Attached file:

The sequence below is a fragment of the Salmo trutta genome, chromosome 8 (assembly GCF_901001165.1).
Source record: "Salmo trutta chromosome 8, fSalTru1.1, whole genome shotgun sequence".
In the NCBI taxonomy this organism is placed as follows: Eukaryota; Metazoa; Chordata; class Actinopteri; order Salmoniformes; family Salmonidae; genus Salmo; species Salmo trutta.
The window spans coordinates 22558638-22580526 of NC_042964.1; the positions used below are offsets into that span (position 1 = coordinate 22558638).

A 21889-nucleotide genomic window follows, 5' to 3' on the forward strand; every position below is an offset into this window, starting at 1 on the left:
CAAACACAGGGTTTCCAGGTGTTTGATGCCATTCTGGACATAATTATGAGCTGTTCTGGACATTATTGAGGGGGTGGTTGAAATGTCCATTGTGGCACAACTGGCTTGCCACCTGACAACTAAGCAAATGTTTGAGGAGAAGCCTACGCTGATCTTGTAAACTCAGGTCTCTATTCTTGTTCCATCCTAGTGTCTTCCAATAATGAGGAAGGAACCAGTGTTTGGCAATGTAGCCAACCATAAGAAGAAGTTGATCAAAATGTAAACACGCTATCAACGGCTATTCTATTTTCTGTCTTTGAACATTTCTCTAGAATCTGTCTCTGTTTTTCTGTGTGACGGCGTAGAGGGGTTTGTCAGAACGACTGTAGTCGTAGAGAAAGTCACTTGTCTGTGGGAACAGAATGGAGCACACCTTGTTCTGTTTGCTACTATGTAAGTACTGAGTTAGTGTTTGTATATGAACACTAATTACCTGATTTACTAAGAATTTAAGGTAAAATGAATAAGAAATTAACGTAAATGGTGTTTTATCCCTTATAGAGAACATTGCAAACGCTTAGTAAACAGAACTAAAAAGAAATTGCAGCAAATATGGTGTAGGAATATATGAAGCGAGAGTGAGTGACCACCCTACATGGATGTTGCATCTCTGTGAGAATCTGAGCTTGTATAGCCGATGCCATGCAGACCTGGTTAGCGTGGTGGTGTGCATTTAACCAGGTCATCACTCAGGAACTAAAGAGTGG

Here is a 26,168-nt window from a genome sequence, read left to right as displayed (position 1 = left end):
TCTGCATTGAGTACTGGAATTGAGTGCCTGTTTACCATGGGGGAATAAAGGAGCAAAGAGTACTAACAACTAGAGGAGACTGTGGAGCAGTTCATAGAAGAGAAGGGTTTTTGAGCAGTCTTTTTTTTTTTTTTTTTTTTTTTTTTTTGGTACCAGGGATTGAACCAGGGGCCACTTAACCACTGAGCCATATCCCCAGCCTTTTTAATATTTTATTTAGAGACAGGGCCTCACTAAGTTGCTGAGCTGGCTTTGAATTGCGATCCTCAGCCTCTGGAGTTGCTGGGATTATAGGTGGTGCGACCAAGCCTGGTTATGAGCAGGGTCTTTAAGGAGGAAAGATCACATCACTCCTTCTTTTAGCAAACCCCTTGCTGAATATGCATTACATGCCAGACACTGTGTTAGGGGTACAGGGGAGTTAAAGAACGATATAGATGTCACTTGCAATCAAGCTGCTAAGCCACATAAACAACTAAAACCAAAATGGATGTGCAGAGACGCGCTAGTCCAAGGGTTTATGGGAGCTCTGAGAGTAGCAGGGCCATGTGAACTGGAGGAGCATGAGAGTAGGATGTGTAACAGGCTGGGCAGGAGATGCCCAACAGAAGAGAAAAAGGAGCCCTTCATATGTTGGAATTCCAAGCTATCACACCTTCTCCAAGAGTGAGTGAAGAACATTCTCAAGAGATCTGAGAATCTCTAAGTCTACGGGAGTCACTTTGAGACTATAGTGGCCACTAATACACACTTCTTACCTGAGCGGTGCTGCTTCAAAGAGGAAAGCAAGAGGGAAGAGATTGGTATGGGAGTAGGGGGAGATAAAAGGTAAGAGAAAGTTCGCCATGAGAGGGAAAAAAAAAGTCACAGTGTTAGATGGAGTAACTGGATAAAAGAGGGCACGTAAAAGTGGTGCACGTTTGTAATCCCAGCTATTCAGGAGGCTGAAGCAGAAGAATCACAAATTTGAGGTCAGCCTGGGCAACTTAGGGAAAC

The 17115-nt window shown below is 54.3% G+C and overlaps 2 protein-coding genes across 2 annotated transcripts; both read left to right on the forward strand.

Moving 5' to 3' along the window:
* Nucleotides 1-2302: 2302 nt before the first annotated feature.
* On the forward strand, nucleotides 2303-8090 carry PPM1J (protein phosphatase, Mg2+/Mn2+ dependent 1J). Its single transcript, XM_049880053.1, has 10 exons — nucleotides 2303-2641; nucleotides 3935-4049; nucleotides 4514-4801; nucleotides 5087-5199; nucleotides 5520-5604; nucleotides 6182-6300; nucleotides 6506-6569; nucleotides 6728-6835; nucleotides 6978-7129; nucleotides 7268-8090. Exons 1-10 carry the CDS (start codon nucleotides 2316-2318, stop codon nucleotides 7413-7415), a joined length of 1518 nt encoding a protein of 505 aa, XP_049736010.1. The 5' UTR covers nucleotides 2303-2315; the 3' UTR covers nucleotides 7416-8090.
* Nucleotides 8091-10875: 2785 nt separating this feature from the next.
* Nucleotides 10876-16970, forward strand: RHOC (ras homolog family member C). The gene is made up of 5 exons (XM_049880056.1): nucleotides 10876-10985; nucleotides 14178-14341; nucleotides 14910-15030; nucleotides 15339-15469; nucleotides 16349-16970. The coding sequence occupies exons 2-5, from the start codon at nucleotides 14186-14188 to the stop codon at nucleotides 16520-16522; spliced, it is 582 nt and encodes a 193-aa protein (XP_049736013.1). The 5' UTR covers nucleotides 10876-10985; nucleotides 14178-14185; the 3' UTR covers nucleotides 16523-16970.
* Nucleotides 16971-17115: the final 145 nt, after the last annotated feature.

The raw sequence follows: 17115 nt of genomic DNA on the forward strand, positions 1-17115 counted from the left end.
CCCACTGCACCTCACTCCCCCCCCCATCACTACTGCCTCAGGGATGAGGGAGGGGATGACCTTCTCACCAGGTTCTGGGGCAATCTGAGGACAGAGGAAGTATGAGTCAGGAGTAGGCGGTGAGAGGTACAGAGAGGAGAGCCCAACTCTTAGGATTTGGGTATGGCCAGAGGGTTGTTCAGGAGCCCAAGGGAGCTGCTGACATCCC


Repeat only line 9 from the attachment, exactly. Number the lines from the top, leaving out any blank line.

The 17115-nt window shown below is 54.3% G+C and overlaps 2 protein-coding genes across 2 annotated transcripts; both read left to right on the forward strand.